The report is “Prevalence of childhood and adult obesity in the United States, 2011–2012” by Ogden, Carroll, Kit, and Flegel, researchers from the National Center for Health Statistics, Centers for Disease Control and Prevention in Rockville, MD. Anyone who has written in the field of obesity (pediatric or adult) over the past 20 years most likely will have begun their manuscript with the incidence of childhood obesity, and their primary source would undoubtedly have been Ogden et al. So, it is with confidence that one can read Dr. Ogden’s latest report published February 15, 2014 in the Journal of the American Medical Association.

We encourage all to read this article thoroughly to become better informed about the actual findings and then to provide better commentary to fellow professionals and the general community when reaction to this report is less than accurately interpreted that childhood obesity epidemic is waning. According to Dr. Ogden’s report, in 2011–2012, prevalence of obesity was 16.9% in U.S. youth; this was unchanged compared with data from 2009 to 2010, and there was no significant change since 2003–2004. However, in the subgroup analyses, the prevalence of obesity in children 2–5 years of age decreased from 14% in 2003–2004 to 8.1% in 2011–2012. No doubt, this is encouraging for these children; the opportunity is to attempt to identify why and if factors are discovered that can be generalizable to other age groups.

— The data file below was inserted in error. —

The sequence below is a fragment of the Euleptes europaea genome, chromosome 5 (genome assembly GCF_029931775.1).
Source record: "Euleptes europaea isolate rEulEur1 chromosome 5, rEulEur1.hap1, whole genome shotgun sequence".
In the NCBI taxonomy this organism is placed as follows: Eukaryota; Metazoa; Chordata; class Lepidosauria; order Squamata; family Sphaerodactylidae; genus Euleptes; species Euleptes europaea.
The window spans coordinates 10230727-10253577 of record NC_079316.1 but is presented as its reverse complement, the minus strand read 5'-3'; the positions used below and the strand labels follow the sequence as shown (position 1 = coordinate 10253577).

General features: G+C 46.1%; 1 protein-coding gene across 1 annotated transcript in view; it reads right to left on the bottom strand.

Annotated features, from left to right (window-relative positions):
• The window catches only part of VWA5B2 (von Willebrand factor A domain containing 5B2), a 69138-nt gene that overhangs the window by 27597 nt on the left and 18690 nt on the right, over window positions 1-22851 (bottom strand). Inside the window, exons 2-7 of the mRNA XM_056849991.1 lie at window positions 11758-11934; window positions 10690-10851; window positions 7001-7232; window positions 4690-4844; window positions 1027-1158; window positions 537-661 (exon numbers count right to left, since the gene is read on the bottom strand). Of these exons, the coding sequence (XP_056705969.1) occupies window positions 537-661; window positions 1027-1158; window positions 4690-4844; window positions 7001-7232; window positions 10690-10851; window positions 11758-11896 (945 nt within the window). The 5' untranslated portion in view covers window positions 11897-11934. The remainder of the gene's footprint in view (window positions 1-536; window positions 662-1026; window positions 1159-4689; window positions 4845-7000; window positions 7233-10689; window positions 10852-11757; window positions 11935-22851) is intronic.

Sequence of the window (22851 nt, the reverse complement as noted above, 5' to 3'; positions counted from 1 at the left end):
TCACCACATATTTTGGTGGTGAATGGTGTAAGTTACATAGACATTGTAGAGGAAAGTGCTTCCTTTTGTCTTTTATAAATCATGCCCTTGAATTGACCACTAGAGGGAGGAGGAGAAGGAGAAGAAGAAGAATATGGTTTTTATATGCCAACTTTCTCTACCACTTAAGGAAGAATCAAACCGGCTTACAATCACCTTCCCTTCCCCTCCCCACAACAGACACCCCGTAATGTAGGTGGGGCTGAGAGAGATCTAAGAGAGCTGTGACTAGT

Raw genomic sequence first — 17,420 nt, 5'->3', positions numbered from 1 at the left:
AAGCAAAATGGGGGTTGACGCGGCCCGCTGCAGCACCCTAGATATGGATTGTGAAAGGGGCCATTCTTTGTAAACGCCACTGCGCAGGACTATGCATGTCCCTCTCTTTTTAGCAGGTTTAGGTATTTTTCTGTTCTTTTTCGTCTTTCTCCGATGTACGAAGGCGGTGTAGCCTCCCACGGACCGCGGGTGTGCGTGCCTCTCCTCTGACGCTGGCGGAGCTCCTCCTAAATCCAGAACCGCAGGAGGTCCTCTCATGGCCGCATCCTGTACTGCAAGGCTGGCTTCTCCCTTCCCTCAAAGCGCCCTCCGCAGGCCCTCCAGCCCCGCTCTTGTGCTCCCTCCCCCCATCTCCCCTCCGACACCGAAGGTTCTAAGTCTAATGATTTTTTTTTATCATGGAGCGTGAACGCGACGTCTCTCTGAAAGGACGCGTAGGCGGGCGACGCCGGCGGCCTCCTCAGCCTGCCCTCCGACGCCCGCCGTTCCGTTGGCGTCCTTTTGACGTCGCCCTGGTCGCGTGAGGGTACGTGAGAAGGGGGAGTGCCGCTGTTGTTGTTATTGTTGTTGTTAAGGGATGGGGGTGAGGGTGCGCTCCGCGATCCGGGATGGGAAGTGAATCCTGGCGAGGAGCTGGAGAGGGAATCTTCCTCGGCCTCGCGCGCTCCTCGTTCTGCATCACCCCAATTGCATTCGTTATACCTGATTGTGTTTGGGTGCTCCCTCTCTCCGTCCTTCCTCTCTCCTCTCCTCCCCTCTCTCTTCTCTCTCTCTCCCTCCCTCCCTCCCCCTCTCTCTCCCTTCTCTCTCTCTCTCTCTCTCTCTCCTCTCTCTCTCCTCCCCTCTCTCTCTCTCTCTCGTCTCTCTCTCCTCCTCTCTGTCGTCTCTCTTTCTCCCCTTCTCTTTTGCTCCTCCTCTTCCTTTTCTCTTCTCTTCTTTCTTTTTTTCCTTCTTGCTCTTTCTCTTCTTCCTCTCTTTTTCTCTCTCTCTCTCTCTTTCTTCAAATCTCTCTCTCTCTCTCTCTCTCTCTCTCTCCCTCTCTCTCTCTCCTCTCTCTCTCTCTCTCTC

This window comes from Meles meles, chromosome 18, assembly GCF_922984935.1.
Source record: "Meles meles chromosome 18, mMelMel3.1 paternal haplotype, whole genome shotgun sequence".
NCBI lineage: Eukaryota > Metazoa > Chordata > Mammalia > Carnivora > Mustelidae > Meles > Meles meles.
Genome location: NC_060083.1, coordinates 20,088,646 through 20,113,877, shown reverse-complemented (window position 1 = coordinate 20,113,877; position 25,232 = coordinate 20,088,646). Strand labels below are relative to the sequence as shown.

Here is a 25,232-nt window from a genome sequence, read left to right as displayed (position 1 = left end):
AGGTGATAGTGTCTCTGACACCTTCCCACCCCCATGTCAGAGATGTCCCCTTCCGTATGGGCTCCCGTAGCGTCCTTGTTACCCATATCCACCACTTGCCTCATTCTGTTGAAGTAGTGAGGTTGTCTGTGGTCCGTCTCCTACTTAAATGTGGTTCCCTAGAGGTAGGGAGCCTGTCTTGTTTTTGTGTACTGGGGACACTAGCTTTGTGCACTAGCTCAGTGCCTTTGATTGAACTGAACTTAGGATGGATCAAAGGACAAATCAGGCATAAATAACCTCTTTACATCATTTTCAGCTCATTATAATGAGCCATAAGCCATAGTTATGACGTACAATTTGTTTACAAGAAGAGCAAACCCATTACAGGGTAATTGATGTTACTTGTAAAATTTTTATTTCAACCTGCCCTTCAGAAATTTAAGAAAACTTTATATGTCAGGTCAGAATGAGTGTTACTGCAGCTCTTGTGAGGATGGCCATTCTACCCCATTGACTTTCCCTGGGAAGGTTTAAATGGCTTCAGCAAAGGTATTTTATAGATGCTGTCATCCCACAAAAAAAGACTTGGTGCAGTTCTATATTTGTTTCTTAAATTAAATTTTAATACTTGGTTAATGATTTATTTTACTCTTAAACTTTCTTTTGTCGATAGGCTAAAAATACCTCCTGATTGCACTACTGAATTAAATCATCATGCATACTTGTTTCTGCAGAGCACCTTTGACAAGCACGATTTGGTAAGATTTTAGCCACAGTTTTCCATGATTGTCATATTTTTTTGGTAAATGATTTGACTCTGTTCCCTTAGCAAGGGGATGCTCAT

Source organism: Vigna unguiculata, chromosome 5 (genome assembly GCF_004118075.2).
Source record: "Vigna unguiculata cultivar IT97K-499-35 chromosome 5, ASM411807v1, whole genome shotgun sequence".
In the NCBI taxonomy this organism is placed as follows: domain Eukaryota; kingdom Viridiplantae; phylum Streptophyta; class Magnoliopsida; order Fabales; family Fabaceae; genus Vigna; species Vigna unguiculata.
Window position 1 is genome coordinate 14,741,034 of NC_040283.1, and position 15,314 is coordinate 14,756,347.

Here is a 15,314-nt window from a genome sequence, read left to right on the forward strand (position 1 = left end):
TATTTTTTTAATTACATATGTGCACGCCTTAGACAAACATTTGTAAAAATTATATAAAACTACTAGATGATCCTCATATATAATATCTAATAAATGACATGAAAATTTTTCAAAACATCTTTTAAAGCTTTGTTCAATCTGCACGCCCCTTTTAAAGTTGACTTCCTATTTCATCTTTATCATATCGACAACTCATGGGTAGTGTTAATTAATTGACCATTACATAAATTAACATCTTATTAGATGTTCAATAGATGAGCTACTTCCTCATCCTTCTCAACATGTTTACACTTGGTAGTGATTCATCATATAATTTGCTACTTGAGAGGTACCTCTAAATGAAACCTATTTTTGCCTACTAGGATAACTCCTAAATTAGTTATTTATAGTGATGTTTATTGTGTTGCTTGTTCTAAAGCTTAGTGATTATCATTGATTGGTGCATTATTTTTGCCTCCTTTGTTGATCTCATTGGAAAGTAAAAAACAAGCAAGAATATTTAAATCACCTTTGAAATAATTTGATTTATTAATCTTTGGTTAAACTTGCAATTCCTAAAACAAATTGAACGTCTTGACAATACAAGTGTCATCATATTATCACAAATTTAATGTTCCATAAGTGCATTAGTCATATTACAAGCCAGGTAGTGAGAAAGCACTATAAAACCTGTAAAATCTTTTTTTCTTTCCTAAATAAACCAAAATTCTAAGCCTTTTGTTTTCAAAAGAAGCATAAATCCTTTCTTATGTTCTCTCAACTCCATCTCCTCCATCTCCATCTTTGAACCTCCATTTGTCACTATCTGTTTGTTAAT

Within the larger groupings of childhood obesity and age groups lie data for gender and ethnicity that speak to our most at-risk groups. For example, Asian youth may have different distribution, type, or degree of body fat at the same BMI than other ethnic groups. The article provides detailed obesity rates for four ethnic groups in four distinct age groups. Data of obesity rates for Hispanic males and African American females continue to be higher than other subgroups. This level of detail is especially important as pediatric surgical nurses practice with diverse age groups and ethnic communities. We recommend this article to identify the children in our practice pattern most at risk for overweight and obesity and for the comorbidities that accompany this excess weight.

Reviewed article: Ogden, C. L., Carroll, M. D., Kit, B. K., & Flegal, K. M. (2014). Prevalence of childhood and adult obesity in the United States, 2011–2012. JAMA, 311, 806–814.

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American Heart Association. ( nd). Nutrition labels 101. Retrieved from
Dairy Council of California. ( 2012). ReThink your drink. Retrieved from
National Heart Lung and Blood Institute. ( 2013 September 30). Portion distortion. Retrieved from
Tavernise S. Obesity rate for young children plummets 43% in a decade. The New York Times. Retrieved from
The Nutrition Source. ( nd). Retrieved from
The USGS Water Science School. ( 2014 February 24). The water in you: What does water do for you? Retrieved from
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We welcome your feedback, opinions, and suggestions for content. We encourage you to send your comments directly to Beverly Haynes ( or Nancy Browne (